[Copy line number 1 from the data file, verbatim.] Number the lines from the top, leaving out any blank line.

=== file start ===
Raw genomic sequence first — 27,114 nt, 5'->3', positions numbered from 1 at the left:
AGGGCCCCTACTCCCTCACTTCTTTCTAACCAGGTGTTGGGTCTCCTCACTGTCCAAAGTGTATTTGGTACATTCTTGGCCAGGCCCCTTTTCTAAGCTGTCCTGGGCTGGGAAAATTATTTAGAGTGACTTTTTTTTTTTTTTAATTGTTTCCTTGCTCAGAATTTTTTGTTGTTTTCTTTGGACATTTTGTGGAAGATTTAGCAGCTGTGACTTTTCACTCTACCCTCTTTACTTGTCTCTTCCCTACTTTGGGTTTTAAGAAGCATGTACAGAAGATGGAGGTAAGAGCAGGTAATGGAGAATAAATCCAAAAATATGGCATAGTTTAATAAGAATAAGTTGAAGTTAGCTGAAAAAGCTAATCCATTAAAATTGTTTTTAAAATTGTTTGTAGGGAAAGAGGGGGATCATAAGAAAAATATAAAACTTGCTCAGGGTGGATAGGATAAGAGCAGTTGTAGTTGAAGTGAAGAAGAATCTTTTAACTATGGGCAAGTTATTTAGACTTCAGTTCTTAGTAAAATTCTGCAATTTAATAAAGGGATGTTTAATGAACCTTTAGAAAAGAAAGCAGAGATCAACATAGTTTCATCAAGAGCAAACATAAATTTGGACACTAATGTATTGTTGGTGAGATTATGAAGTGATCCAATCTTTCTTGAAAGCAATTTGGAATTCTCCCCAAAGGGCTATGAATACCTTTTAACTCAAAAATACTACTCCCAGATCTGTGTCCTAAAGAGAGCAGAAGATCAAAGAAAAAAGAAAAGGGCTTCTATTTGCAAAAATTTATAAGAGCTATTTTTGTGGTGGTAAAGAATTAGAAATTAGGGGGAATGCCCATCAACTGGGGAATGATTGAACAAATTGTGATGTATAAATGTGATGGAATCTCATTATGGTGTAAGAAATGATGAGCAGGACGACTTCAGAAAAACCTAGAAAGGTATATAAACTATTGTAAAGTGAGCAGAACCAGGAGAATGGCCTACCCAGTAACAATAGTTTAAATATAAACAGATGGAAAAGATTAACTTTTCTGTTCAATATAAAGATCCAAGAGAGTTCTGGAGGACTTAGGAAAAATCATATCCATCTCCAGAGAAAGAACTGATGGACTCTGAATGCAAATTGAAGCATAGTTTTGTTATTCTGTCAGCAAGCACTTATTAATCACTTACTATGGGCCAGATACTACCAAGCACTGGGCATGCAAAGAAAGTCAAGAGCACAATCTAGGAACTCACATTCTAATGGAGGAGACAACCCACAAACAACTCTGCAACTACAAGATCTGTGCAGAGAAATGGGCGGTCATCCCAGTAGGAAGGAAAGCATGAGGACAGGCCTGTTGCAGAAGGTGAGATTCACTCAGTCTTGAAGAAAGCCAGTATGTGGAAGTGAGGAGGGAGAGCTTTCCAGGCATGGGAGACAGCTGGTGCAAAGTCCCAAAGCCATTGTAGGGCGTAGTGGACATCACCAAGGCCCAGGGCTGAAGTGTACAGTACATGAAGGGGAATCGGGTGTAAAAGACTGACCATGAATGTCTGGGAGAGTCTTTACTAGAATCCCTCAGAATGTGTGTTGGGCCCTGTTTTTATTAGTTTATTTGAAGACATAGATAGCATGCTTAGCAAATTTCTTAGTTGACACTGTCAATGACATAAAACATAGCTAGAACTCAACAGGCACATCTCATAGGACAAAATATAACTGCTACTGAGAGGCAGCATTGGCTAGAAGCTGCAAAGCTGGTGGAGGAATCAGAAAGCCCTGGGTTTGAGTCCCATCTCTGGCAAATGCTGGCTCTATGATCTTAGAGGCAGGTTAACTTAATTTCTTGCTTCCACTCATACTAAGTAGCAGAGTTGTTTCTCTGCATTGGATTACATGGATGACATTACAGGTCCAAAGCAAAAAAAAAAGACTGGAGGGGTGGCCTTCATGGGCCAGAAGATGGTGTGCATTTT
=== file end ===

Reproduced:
Raw genomic sequence first — 27,114 nt, 5'->3', positions numbered from 1 at the left: